Friday, October 27, 2006

What would life be like if it never changed? Installment 1

Back at the end of August, Eek! began a thread inquiring about the life-changing possibilities of music, specifically calling for readers to post their Top Ten Life-Changing Albums.

Here is where the various lists were posted, including the one I contributed.

Endlessly fascinated by such things, I have decided to reproduce my list on this blog, in installments, expanding on the reasons for picking the albums that I did. They are listed in no particular order.

(Note: Italics indicate my initial response to Eek's challenge; the rest constitutes my further thoughts on the subject).

1. Rock n Roll Animal, Lou Reed. What I still wouldn’t give to be able to play the first guitar solo (not the Intro; the solo between the first and second verses) in “Sweet Jane” note for note. This album proved Lou Reed could appeal to the masses if he felt like staying out of his own way.

A good friend once pointed out this fascinating concept: It is impossible to be a fan of Lou Reed without hating Lou Reed to the exact same degree one loves Lou Reed. In fact, this album is the perfect capsule summation of Lou Reed's career, which has been solidly built on the bedrock of contradiction, misinterpretation and obfuscation.

Rock n Roll Animal
is the embodiment of what went wrong. An amazing document of a legendary concert at The Academy of Music (later known as The Palladium; now an NYU dormitory), the album rocks from start to finish. The band, which later went on to back up Alice Cooper, is tight and thundering throughout, lending an arena rock sheen to the proceedings.

The only problem is that these are Lou Reed and Velvet Underground songs, the antithesis of everything arena rock stood for. So, while the versions of "Sweet Jane," "Heroin," and "Rock'n'Roll" presented here are some of the finest ever recorded, they are pretty much the anti-definitive versions. Only the author of Metal Machine Music could render such impeccable irony!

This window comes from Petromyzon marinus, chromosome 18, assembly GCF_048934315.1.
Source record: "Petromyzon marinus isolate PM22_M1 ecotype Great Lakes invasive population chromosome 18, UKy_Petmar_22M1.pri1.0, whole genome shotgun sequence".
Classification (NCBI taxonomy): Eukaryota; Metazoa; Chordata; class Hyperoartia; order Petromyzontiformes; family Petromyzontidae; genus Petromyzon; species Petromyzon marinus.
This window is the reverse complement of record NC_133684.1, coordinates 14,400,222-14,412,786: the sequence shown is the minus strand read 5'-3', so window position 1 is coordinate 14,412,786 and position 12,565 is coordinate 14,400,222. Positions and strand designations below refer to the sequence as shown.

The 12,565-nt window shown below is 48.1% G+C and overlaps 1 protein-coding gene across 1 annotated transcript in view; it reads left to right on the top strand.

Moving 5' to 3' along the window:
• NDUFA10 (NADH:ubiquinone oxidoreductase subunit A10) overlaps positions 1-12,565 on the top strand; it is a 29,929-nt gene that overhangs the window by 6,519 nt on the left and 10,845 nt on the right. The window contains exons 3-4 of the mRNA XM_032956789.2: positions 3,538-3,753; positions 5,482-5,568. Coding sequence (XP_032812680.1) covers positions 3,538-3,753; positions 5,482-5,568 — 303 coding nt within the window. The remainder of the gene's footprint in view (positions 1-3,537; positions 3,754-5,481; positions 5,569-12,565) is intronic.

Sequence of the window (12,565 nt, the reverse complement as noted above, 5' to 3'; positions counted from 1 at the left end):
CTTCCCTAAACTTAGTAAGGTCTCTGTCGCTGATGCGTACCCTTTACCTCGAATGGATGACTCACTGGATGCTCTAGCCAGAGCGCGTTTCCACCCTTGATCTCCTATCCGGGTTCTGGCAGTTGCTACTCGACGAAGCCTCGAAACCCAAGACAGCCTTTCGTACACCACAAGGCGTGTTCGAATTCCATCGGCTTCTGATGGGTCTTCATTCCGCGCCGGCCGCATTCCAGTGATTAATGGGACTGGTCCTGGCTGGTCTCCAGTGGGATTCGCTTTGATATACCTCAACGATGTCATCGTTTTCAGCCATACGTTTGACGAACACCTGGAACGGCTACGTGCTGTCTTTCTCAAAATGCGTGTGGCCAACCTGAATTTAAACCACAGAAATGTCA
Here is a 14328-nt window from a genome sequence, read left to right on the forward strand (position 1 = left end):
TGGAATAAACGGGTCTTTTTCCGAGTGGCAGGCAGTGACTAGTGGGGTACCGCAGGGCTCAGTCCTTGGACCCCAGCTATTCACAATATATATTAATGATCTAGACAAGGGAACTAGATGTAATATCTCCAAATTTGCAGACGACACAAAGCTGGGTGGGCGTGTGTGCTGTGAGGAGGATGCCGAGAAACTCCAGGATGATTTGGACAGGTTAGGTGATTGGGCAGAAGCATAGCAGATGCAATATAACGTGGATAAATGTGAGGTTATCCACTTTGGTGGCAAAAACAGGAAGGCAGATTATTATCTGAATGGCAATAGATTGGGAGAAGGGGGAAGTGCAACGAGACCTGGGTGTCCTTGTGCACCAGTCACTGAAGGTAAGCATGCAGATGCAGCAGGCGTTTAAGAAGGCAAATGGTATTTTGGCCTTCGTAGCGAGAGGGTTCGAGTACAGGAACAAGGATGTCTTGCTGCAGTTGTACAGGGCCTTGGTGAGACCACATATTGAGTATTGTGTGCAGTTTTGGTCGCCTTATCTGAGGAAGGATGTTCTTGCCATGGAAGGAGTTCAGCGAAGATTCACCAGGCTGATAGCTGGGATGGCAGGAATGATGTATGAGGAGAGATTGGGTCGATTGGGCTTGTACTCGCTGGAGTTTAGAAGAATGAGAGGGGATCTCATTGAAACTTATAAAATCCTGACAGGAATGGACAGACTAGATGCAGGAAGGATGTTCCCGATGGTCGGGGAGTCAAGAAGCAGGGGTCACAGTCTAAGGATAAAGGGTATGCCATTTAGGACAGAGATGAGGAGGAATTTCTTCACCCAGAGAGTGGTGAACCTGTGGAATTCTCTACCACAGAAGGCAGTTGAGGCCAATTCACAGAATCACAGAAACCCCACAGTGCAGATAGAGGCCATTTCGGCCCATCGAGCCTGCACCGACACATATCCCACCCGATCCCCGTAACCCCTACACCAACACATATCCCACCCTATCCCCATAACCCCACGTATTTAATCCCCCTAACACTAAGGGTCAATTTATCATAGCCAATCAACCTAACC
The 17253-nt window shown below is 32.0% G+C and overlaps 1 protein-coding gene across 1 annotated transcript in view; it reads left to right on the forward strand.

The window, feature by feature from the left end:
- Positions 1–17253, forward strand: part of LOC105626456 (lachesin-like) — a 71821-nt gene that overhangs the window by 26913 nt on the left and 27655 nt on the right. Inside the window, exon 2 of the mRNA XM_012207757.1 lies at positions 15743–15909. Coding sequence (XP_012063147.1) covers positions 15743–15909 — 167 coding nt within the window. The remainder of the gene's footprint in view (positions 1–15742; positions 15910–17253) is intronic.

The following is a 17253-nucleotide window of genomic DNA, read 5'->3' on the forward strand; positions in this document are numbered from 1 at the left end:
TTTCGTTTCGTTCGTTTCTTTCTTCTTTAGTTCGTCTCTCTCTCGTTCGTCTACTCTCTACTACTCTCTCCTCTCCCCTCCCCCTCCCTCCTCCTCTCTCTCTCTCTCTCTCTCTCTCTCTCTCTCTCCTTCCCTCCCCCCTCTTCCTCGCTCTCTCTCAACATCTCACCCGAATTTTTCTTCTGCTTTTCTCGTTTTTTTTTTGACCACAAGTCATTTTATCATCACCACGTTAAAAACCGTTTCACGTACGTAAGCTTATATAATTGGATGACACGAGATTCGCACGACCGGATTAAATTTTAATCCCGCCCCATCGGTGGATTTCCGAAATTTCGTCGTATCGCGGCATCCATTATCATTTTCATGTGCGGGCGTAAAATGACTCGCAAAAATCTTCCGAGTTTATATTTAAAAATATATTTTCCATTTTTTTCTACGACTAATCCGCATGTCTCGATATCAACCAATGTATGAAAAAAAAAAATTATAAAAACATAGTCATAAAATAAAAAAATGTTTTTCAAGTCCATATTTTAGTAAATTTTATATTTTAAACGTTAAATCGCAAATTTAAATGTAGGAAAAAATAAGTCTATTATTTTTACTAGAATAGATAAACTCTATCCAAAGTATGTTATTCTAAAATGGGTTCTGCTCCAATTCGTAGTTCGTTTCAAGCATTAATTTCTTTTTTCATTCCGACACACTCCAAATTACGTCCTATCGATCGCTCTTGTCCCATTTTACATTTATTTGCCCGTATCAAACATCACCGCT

Rock n Roll Animal (yes, the album title dispenses with those pesky apostrophes) was the first Lou Reed album I ever heard, and though I was a huge fan for many years (note my son's name), nothing else in the man's catalog ever matched the excitement it inspired. This is the album that made me want to learn how to play the guitar, and made me aware that there was something significant to be mined in the dark side of human experience.


Blogger EEK! said...


For me, "Sweet Jane" is both Loaded and the live reunion 1992 (or -3, whatever, I never really understood Roman numerals, useless code shite), but never, ever, ever the Cowboy Junkies cover, no matter what any other lame-o hipster might say.

Also, I have major heart-hands for Duck Duck Blog.

2:08 AM  
Anonymous Robert said...

I had this in vinyl long ago and far away. Such good stuff.

3:39 PM  
Blogger gina said...

I'm looking forward to seeing further installments!

5:11 PM  

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